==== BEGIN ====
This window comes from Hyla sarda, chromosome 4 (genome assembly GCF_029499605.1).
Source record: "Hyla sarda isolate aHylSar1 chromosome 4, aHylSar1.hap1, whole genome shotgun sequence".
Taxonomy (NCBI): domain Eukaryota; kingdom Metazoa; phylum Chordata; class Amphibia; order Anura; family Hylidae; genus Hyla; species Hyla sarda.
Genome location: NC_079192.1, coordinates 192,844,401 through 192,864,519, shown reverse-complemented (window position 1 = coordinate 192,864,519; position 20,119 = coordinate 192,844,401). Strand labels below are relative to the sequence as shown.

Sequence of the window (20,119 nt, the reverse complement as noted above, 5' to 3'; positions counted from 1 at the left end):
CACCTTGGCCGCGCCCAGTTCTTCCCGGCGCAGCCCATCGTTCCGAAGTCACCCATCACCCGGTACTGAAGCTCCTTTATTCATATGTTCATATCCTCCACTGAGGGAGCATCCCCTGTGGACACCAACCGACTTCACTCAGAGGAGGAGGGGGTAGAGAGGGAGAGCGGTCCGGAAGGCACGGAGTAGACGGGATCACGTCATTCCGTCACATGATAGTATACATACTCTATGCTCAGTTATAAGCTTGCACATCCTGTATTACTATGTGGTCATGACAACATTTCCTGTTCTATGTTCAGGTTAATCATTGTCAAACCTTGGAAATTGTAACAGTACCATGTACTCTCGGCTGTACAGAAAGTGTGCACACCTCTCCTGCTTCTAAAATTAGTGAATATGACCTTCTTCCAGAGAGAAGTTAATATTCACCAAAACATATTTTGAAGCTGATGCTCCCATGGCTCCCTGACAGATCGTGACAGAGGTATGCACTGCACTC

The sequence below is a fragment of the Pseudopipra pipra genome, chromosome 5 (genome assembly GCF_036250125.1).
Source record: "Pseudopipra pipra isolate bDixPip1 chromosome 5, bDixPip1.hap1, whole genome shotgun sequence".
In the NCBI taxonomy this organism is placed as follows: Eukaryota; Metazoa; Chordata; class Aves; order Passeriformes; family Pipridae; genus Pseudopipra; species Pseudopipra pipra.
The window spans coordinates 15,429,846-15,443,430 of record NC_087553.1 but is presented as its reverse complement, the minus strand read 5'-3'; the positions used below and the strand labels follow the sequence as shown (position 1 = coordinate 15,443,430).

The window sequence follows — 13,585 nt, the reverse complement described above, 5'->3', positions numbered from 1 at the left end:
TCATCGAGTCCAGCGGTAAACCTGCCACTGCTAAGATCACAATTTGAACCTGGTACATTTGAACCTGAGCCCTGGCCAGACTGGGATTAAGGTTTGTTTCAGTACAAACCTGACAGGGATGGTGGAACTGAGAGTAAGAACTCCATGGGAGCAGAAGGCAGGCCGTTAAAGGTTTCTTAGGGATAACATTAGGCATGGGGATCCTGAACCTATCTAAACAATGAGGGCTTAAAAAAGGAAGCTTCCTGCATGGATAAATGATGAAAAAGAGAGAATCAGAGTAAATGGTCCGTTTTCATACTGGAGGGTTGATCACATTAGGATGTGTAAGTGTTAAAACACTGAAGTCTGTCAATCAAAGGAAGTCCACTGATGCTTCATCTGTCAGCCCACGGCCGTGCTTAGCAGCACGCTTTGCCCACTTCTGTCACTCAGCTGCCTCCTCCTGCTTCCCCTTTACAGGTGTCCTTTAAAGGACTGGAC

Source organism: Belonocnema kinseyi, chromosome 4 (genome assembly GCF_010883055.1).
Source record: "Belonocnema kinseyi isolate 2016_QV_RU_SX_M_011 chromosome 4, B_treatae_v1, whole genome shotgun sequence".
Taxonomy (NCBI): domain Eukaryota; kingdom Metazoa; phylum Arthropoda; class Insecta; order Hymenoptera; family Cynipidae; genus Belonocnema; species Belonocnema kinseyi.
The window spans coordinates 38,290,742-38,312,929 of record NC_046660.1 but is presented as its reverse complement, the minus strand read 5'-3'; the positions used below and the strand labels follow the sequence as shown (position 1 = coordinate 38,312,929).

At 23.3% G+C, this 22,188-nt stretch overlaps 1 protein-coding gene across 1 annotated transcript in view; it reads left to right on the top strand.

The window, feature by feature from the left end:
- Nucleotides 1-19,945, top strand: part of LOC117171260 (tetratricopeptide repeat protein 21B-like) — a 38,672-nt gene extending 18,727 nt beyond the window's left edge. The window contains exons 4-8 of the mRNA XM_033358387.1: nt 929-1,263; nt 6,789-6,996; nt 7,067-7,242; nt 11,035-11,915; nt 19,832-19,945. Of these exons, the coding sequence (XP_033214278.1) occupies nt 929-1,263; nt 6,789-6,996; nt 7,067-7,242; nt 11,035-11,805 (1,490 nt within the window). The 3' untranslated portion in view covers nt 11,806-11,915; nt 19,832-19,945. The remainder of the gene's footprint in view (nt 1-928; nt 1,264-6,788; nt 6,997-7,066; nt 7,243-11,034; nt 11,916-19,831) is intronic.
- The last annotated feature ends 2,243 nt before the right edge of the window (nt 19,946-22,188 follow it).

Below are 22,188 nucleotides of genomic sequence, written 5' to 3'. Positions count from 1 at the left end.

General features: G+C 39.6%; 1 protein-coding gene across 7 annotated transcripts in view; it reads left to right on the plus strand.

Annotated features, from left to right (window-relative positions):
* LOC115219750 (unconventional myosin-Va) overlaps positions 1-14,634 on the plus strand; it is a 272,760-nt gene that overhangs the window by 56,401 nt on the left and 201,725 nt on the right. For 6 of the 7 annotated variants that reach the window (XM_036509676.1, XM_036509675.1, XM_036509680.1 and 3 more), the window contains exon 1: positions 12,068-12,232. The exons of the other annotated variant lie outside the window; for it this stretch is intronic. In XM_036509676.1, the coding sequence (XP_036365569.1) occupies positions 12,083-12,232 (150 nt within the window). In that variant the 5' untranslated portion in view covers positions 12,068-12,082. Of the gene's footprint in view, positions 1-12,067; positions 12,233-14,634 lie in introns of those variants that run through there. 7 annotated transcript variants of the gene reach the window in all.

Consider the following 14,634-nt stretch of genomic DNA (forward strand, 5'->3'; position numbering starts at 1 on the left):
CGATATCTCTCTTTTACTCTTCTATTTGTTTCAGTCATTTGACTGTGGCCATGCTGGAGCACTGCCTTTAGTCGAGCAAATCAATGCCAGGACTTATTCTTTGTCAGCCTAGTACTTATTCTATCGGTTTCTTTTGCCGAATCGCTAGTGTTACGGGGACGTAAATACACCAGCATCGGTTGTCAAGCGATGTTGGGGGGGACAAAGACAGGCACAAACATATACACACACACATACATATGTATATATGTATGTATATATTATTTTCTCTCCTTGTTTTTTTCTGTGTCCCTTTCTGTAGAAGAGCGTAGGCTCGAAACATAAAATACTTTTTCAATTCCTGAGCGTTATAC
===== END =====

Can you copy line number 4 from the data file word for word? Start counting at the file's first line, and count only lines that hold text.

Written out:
Genome location: NC_079192.1, coordinates 192,844,401 through 192,864,519, shown reverse-complemented (window position 1 = coordinate 192,864,519; position 20,119 = coordinate 192,844,401). Strand labels below are relative to the sequence as shown.